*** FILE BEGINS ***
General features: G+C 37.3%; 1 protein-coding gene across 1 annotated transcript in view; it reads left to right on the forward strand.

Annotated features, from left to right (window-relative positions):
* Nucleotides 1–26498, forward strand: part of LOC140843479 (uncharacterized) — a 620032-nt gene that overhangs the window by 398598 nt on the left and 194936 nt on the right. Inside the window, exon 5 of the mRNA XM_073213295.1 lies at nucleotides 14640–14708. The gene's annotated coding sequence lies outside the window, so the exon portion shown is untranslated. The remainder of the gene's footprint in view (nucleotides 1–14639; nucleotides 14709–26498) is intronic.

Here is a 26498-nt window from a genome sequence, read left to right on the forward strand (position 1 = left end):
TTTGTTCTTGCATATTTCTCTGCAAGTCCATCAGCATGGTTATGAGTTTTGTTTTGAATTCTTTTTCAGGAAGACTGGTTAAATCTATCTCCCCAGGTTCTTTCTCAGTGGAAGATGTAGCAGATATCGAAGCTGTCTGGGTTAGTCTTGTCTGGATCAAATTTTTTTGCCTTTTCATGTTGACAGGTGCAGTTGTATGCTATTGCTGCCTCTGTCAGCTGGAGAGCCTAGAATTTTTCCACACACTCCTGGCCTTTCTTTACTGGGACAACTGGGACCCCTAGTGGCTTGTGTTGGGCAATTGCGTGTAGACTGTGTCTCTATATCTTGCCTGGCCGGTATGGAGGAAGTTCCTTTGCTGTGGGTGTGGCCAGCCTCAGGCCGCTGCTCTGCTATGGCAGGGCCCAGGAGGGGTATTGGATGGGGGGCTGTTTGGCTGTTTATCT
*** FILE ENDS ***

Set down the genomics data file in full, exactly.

General features: G+C 37.3%; 1 protein-coding gene across 1 annotated transcript in view; it reads left to right on the forward strand.

Annotated features, from left to right (window-relative positions):
* Nucleotides 1–26498, forward strand: part of LOC140843479 (uncharacterized) — a 620032-nt gene that overhangs the window by 398598 nt on the left and 194936 nt on the right. Inside the window, exon 5 of the mRNA XM_073213295.1 lies at nucleotides 14640–14708. The gene's annotated coding sequence lies outside the window, so the exon portion shown is untranslated. The remainder of the gene's footprint in view (nucleotides 1–14639; nucleotides 14709–26498) is intronic.

Here is a 26498-nt window from a genome sequence, read left to right on the forward strand (position 1 = left end):
TTTGTTCTTGCATATTTCTCTGCAAGTCCATCAGCATGGTTATGAGTTTTGTTTTGAATTCTTTTTCAGGAAGACTGGTTAAATCTATCTCCCCAGGTTCTTTCTCAGTGGAAGATGTAGCAGATATCGAAGCTGTCTGGGTTAGTCTTGTCTGGATCAAATTTTTTTGCCTTTTCATGTTGACAGGTGCAGTTGTATGCTATTGCTGCCTCTGTCAGCTGGAGAGCCTAGAATTTTTCCACACACTCCTGGCCTTTCTTTACTGGGACAACTGGGACCCCTAGTGGCTTGTGTTGGGCAATTGCGTGTAGACTGTGTCTCTATATCTTGCCTGGCCGGTATGGAGGAAGTTCCTTTGCTGTGGGTGTGGCCAGCCTCAGGCCGCTGCTCTGCTATGGCAGGGCCCAGGAGGGGTATTGGATGGGGGGCTGTTTGGCTGTTTATCT